Today, I got to sleep in a tiny bit before we started the day, and let me tell you, I needed it. When we get home, I’m going to need to take so many naps (and I’m not even a nap person). Nonetheless, I still got up and had a lovely breakfast.
Our first stop today was the Mount of Olives. This is an incredibly important location in scripture, as Jesus did many things here. Zachariah also prophesied that He would return on the Mount of Olives. From the mountain, the view of Jerusalem was amazing. On the mountain, we saw a lot of people trying to sell us things, and we were also told to watch out for pickpockets which was kind of stressful, but the experience of going up there was still cool.
After walking down near the bottom of the mountain, we visited the traditional site of the garden of Gethsemane as well as the Church of all Nations. Both locations were beautiful, and though we don’t know if anything of significance happened there, I was still glad I was able to see them.
We then visited the Muslim quarter of Jerusalem. Here, we saw the ruins of the Pool of Bethesda where Jesus healed a lame man. This story in particular always fascinated me growing up, so to see where it happened in real life was crazy. We then saw St. Anne’s Church, which is the traditional birthplace of Mary. Our group sung a few songs in there, and the acoustics were incredible.
After this, we saw the ruins of a cistern carved into the moat of the Fortress Antonia. This fortress is very likely the place where Jesus was put on trial, and there are even some intact roads from the time of Jesus near where the fortress would have been.
From here, we started down the Via Dolorosa, which is the traditional path that Jesus walked to Golgotha. This path is divided into stations where people believed that certain events occurred during the walk. However, a fair few of these events are not even found in scripture and are merely traditions, and this road is fairly unlikely to be the real path.
Along the way, we stopped at a restaurant owned by one of Ami’s friends. They had some of the best food we’ve had the whole trip, and I also got to try lemonade with mint, which was very different but very good.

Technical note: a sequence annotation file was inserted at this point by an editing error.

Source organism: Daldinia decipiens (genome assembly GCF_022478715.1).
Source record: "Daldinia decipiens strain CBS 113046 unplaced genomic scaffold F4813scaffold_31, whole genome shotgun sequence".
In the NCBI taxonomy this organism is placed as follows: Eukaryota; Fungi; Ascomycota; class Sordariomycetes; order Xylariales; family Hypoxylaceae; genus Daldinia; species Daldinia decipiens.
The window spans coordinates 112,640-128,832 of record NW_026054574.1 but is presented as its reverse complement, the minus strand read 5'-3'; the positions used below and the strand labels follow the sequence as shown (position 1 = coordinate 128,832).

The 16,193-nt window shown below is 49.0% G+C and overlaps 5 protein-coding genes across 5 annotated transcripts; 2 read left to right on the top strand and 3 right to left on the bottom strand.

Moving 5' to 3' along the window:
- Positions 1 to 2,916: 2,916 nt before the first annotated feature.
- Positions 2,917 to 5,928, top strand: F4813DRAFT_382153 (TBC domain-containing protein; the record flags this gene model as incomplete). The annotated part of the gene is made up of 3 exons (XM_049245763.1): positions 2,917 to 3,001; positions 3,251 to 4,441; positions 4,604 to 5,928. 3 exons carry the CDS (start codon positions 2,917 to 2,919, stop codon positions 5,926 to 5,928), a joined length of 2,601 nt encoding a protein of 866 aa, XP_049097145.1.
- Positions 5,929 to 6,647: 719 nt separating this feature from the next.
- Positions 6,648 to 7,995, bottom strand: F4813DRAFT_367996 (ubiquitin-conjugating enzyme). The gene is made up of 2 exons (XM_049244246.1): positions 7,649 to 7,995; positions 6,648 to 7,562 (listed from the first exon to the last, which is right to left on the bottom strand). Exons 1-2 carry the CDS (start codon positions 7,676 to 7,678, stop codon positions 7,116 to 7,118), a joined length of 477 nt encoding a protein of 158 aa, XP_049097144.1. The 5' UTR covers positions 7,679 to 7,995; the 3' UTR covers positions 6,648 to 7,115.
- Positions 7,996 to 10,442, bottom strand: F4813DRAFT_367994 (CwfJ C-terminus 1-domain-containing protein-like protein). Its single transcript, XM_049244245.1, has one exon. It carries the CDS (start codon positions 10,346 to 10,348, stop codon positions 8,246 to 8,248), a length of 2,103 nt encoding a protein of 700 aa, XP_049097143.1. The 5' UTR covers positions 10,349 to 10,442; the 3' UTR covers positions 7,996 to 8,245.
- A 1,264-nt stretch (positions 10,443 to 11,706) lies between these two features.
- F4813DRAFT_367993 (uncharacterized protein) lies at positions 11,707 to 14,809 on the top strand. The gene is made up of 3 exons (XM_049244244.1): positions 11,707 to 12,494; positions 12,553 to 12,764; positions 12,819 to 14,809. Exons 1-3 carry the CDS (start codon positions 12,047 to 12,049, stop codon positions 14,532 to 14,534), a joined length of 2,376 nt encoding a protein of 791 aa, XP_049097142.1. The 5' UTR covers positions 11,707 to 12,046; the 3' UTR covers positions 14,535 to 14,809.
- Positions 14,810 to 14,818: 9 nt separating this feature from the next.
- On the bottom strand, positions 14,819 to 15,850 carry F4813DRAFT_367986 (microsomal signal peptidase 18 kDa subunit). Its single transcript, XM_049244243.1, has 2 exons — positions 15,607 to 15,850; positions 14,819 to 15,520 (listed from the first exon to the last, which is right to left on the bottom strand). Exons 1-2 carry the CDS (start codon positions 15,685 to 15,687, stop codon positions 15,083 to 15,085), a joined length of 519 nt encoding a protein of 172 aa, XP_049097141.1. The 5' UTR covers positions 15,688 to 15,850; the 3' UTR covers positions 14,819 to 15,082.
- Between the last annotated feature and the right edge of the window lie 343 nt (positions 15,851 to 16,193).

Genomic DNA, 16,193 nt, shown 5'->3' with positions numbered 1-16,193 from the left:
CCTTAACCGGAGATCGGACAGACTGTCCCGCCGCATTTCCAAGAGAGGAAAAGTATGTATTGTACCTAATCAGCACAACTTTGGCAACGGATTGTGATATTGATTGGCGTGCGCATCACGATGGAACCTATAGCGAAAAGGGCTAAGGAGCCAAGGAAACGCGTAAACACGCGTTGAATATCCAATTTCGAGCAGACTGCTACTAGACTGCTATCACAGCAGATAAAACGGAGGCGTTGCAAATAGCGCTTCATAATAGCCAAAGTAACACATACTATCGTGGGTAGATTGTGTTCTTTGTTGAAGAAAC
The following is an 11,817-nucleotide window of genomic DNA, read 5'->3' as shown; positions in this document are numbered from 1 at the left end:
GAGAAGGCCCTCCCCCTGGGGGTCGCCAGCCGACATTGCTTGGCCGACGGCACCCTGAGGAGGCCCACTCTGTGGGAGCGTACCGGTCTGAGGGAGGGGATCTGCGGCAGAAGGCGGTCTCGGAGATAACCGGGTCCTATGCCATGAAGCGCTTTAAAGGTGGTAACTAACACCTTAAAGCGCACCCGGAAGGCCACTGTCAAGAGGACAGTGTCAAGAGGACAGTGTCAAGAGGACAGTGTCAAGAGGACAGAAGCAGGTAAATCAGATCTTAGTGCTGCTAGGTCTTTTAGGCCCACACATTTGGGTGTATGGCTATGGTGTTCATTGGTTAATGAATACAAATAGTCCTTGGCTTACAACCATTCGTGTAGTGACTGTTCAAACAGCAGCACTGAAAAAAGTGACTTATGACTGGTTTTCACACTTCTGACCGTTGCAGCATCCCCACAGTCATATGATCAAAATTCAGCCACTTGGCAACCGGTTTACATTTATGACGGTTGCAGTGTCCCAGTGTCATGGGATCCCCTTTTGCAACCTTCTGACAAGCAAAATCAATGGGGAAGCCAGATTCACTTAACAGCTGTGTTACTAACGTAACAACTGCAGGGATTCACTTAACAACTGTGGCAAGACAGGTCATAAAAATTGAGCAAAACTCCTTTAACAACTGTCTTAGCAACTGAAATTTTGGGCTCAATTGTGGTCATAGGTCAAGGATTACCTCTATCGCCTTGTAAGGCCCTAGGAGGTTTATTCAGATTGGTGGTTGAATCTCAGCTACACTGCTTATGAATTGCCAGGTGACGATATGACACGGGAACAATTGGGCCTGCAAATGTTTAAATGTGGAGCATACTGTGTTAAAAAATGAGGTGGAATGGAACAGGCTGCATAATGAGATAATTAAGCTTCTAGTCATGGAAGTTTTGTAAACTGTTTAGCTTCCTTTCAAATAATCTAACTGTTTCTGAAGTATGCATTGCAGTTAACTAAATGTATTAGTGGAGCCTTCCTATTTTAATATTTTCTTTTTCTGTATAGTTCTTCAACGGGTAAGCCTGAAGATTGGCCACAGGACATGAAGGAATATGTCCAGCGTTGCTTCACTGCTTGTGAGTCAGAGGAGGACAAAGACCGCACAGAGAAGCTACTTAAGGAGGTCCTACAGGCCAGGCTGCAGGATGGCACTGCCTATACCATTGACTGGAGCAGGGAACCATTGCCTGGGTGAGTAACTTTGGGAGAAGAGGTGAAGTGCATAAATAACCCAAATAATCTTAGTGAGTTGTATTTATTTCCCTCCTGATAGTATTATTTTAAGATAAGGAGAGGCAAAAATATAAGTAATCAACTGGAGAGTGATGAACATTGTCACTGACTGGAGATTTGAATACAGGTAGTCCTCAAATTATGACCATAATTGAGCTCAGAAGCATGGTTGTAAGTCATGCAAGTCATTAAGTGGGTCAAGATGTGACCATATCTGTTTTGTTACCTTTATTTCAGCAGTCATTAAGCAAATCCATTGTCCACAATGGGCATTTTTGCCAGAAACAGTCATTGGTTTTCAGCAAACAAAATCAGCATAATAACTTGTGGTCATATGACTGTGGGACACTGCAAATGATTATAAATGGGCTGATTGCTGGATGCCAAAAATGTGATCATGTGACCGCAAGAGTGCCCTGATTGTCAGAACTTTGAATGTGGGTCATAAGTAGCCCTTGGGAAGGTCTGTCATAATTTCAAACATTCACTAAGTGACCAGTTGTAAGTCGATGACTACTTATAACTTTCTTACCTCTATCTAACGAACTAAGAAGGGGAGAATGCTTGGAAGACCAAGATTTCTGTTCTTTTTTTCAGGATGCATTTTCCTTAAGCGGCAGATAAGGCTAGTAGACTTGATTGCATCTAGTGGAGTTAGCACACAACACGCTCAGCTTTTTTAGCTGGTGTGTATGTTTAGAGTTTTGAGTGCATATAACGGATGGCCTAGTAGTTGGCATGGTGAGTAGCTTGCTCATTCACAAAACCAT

After lunch, we continued down the Via Dolorosa, and after crossing into the Christian quarter, we made it to the Church of the Holy Sepulchre. This is the traditional place where Jesus died, was buried, and rose from the dead. There were many chapels in here as well, one of which was the traditional place where the cross was found. We also saw an example of a regular first century tomb while we were there.
To me, the whole church was very gaudy, and while impressive in looks, it was unimpressive in character. There was no sense of peace in there, and I’ve even heard that when my dad last visited the church, the officials were giving bribes to people to get them further up in the line to see the traditional tomb of Jesus.
After this, we exited Jerusalem and visited the garden tomb, which is another possible location of Jesus’s death, burial, and resurrection. I was very pleased and impressed by this visit, as the area was very peaceful. Additionally, our guide was very clear that while there is some pretty good evidence that this was the place, there’s really no way to know for certain. This was such a different atmosphere than the Church of the Holy Sepulchre (not to mention I actually got to see the tomb here), and I left feeling like the garden tomb was much more likely to be the place.
After returning to the hotel and cleaning up, I had yet another lovely dinner. The chocolate cake here tastes like dreams come true. I can’t wait for tomorrow when we tour Herodium, Bethlehem, the Israel Museum, and the Shepherds’ Field.